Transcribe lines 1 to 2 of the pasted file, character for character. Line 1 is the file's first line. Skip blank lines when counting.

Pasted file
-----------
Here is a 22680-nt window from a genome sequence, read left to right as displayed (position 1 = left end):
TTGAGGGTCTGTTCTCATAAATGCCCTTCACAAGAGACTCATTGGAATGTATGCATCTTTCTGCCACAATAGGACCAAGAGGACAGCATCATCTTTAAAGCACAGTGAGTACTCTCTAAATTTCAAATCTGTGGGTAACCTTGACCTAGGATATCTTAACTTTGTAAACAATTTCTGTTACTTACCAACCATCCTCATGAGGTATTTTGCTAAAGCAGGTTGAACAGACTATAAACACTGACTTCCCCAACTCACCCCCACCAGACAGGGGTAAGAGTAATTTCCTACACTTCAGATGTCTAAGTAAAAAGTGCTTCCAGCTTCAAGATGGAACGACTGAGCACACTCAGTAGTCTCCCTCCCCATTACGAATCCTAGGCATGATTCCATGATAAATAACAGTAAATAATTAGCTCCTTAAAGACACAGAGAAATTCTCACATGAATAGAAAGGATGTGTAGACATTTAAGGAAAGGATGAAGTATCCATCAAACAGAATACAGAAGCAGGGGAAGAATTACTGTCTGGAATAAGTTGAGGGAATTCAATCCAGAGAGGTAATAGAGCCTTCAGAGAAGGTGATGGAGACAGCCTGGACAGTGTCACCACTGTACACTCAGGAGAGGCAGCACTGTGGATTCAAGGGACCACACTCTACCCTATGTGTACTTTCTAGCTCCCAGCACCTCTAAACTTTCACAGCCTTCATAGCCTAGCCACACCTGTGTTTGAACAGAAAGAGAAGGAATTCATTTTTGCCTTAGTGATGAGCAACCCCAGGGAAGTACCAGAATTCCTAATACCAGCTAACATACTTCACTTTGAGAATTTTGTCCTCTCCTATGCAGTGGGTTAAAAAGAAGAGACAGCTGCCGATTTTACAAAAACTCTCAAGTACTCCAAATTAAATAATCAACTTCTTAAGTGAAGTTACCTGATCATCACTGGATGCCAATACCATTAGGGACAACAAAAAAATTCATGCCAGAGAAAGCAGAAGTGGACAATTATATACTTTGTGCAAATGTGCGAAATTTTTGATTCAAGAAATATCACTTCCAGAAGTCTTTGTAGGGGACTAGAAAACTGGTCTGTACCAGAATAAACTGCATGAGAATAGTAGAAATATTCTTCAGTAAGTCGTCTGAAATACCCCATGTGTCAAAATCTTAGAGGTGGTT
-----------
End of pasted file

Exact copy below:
Here is a 22680-nt window from a genome sequence, read left to right as displayed (position 1 = left end):
TTGAGGGTCTGTTCTCATAAATGCCCTTCACAAGAGACTCATTGGAATGTATGCATCTTTCTGCCACAATAGGACCAAGAGGACAGCATCATCTTTAAAGCACAGTGAGTACTCTCTAAATTTCAAATCTGTGGGTAACCTTGACCTAGGATATCTTAACTTTGTAAACAATTTCTGTTACTTACCAACCATCCTCATGAGGTATTTTGCTAAAGCAGGTTGAACAGACTATAAACACTGACTTCCCCAACTCACCCCCACCAGACAGGGGTAAGAGTAATTTCCTACACTTCAGATGTCTAAGTAAAAAGTGCTTCCAGCTTCAAGATGGAACGACTGAGCACACTCAGTAGTCTCCCTCCCCATTACGAATCCTAGGCATGATTCCATGATAAATAACAGTAAATAATTAGCTCCTTAAAGACACAGAGAAATTCTCACATGAATAGAAAGGATGTGTAGACATTTAAGGAAAGGATGAAGTATCCATCAAACAGAATACAGAAGCAGGGGAAGAATTACTGTCTGGAATAAGTTGAGGGAATTCAATCCAGAGAGGTAATAGAGCCTTCAGAGAAGGTGATGGAGACAGCCTGGACAGTGTCACCACTGTACACTCAGGAGAGGCAGCACTGTGGATTCAAGGGACCACACTCTACCCTATGTGTACTTTCTAGCTCCCAGCACCTCTAAACTTTCACAGCCTTCATAGCCTAGCCACACCTGTGTTTGAACAGAAAGAGAAGGAATTCATTTTTGCCTTAGTGATGAGCAACCCCAGGGAAGTACCAGAATTCCTAATACCAGCTAACATACTTCACTTTGAGAATTTTGTCCTCTCCTATGCAGTGGGTTAAAAAGAAGAGACAGCTGCCGATTTTACAAAAACTCTCAAGTACTCCAAATTAAATAATCAACTTCTTAAGTGAAGTTACCTGATCATCACTGGATGCCAATACCATTAGGGACAACAAAAAAATTCATGCCAGAGAAAGCAGAAGTGGACAATTATATACTTTGTGCAAATGTGCGAAATTTTTGATTCAAGAAATATCACTTCCAGAAGTCTTTGTAGGGGACTAGAAAACTGGTCTGTACCAGAATAAACTGCATGAGAATAGTAGAAATATTCTTCAGTAAGTCGTCTGAAATACCCCATGTGTCAAAATCTTAGAGGTGGTT